46 Year Old Yungerman Loses His Kollel

September 09, 2012 | Comments 2

It’s always heartbreaking when you hear the story of a 46 year old father of 8 getting laid off from his job. But in this case, what is heartbreaking is the person’s response.

This fellow was a member of a kollel that recently closed. He was part of the kollel from when it started, and now he finds himself with no place to learn. In terms of parnossa, there was no loss of income. Whatever he earned from the kollel could easily be replaced by just a couple of hours of tutoring or private learning sessions. But, he found himself with no place to call “home”. Where was he to spend his days learning? In desperation, he applied to join another long-standing kollel in his area. To no one’s surprise, they refused to accept him. Even assuming the kollel had funds for new members, someone of that age would not be considered to fill those spots.

So, to stress the point that he is committed to the kollel, he began learning there this zman as a non-member. He figures that eventually the kollel administration will relent and accept him onto their payroll.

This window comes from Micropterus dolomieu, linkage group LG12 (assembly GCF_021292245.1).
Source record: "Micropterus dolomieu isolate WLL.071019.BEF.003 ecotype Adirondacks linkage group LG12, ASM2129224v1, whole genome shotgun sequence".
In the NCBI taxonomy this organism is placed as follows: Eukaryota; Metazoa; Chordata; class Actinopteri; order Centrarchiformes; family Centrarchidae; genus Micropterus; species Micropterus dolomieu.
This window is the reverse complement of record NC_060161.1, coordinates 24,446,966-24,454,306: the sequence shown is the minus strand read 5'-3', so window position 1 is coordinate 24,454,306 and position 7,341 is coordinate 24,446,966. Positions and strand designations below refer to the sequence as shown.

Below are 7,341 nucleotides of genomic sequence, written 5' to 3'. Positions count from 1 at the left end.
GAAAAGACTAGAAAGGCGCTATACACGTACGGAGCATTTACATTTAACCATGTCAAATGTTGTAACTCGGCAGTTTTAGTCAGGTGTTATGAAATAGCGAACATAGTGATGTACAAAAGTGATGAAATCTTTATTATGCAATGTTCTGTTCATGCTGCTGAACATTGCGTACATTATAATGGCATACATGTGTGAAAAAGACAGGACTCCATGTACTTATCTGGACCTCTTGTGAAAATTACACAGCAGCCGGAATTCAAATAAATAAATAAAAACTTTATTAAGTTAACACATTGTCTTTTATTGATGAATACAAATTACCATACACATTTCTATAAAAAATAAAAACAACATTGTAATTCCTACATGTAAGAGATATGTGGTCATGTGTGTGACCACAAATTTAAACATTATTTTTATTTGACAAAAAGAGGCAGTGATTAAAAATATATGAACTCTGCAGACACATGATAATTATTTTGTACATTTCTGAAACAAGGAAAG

How sad that this fellow didn’t take the opportunity to fly free and chart his own path, and instead is insisting on keeping the status quo going as long as possible – even when it seems to be hopelessly over. After spending 25+ years of full time learning, he surely has a wealth of knowledge that can be put to use in creative ways. He could start by learning one-on-one with bochurim or even older men looking for a talmid chochom for a chavrusa. Maybe he take upon himself answering simple sha’alos, or begin a specialized shimush by a renowned mora hora’a to gain an expertise in a particular topic.

The opportunities are endless, but only for someone looking for them. His insistence on clinging to the past comes more from a fear of the unknown, than from a genuine love to continue learning.

Filed Under: Deciding to Leave


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  1. Miriam says:

    Ah but surely you have heard the final defense for the kollel system, after all arguments are discussed: “And if someone is just mediocre, and instead of going to work he sits and learns all day for all his life – isn’t that the greatest thing he can do for the world anyway?”

  2. aaron says:

    isn’t that the greatest thing he can do for the world anyway?”

    Who says? Did he first try something else?

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